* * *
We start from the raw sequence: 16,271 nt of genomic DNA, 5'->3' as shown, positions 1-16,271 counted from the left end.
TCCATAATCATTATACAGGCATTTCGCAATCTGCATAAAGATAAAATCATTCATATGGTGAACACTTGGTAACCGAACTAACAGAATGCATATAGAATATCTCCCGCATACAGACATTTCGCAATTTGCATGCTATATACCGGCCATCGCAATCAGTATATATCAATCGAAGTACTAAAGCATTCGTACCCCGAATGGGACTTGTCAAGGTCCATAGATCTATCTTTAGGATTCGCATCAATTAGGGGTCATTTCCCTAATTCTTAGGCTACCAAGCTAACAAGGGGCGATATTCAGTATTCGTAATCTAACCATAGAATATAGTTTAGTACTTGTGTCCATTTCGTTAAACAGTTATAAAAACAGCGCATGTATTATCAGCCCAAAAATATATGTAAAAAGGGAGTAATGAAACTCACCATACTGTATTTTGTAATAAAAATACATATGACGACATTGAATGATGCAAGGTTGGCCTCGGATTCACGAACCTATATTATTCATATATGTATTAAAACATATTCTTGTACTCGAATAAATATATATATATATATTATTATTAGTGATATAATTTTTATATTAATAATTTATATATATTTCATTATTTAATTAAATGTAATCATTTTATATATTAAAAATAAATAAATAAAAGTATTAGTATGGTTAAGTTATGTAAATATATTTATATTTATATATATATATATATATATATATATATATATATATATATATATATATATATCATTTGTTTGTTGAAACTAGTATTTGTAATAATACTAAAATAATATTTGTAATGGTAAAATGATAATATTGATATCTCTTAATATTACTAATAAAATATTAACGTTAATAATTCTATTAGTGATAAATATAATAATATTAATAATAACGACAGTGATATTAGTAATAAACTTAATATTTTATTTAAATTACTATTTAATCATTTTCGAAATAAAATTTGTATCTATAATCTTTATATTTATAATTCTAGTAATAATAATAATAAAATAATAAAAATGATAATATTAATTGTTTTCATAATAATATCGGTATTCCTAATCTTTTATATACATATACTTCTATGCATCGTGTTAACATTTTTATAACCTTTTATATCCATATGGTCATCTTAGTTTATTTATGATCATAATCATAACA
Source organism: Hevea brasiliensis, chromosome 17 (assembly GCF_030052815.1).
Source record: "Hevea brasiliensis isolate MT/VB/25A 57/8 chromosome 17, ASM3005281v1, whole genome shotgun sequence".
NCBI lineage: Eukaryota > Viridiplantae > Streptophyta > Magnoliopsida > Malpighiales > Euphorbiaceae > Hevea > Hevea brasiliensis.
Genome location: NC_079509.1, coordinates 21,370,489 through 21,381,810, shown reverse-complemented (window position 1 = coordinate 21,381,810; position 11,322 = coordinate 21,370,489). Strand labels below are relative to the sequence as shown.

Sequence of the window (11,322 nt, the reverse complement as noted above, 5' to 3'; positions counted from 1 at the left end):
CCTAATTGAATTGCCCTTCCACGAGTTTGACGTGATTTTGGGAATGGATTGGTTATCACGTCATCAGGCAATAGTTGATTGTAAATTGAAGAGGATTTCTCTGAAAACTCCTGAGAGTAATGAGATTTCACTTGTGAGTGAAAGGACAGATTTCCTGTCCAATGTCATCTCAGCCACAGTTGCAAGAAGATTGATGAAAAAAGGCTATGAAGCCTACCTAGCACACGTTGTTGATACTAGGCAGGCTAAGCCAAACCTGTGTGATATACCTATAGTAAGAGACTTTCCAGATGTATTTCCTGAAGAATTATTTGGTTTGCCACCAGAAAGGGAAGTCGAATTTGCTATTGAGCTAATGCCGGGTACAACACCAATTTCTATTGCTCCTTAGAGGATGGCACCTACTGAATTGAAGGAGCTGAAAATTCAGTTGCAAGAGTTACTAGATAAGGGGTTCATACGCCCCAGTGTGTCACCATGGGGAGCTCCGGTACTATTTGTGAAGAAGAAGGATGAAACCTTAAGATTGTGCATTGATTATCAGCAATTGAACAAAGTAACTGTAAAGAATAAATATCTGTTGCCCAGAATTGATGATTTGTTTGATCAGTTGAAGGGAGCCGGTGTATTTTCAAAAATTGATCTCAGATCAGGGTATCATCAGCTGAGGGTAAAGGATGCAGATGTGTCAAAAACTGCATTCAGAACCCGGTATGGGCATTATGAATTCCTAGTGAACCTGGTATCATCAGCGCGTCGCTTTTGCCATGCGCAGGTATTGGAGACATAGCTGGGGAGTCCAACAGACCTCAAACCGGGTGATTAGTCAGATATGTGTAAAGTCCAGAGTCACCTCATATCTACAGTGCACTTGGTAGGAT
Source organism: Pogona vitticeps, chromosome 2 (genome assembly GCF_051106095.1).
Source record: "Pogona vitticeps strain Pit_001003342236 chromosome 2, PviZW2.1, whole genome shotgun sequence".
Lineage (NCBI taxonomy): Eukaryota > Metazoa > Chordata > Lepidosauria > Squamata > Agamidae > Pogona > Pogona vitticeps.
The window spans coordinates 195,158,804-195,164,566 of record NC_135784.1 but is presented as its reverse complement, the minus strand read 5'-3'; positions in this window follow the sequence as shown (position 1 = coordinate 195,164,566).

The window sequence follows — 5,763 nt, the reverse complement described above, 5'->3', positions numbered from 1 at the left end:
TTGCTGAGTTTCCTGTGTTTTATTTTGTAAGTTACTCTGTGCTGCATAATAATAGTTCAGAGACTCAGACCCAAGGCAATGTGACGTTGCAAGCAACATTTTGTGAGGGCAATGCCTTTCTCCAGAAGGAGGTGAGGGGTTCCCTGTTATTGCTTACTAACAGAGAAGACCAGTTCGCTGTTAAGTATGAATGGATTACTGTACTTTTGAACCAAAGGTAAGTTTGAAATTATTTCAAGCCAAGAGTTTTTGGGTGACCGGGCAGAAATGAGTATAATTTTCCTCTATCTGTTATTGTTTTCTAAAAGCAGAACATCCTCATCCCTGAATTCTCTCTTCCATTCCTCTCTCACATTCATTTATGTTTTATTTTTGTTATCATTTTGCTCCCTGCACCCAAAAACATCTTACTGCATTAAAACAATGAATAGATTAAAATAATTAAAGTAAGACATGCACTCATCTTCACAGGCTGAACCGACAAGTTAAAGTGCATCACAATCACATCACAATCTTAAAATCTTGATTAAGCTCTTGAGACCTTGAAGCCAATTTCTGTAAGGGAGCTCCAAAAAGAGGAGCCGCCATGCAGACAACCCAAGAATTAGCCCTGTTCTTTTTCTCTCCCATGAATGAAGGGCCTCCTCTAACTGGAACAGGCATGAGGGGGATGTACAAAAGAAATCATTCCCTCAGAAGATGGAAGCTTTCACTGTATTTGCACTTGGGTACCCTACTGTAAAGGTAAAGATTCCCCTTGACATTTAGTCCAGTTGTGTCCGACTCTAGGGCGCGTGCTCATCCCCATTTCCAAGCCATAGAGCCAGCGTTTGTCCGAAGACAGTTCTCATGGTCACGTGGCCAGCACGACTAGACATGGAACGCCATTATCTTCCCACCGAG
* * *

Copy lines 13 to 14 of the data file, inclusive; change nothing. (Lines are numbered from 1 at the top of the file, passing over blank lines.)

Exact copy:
The window sequence follows — 5,763 nt, the reverse complement described above, 5'->3', positions numbered from 1 at the left end:
TTGCTGAGTTTCCTGTGTTTTATTTTGTAAGTTACTCTGTGCTGCATAATAATAGTTCAGAGACTCAGACCCAAGGCAATGTGACGTTGCAAGCAACATTTTGTGAGGGCAATGCCTTTCTCCAGAAGGAGGTGAGGGGTTCCCTGTTATTGCTTACTAACAGAGAAGACCAGTTCGCTGTTAAGTATGAATGGATTACTGTACTTTTGAACCAAAGGTAAGTTTGAAATTATTTCAAGCCAAGAGTTTTTGGGTGACCGGGCAGAAATGAGTATAATTTTCCTCTATCTGTTATTGTTTTCTAAAAGCAGAACATCCTCATCCCTGAATTCTCTCTTCCATTCCTCTCTCACATTCATTTATGTTTTATTTTTGTTATCATTTTGCTCCCTGCACCCAAAAACATCTTACTGCATTAAAACAATGAATAGATTAAAATAATTAAAGTAAGACATGCACTCATCTTCACAGGCTGAACCGACAAGTTAAAGTGCATCACAATCACATCACAATCTTAAAATCTTGATTAAGCTCTTGAGACCTTGAAGCCAATTTCTGTAAGGGAGCTCCAAAAAGAGGAGCCGCCATGCAGACAACCCAAGAATTAGCCCTGTTCTTTTTCTCTCCCATGAATGAAGGGCCTCCTCTAACTGGAACAGGCATGAGGGGGATGTACAAAAGAAATCATTCCCTCAGAAGATGGAAGCTTTCACTGTATTTGCACTTGGGTACCCTACTGTAAAGGTAAAGATTCCCCTTGACATTTAGTCCAGTTGTGTCCGACTCTAGGGCGCGTGCTCATCCCCATTTCCAAGCCATAGAGCCAGCGTTTGTCCGAAGACAGTTCTCATGGTCACGTGGCCAGCACGACTAGACATGGAACGCCATTATCTTCCCACCGAG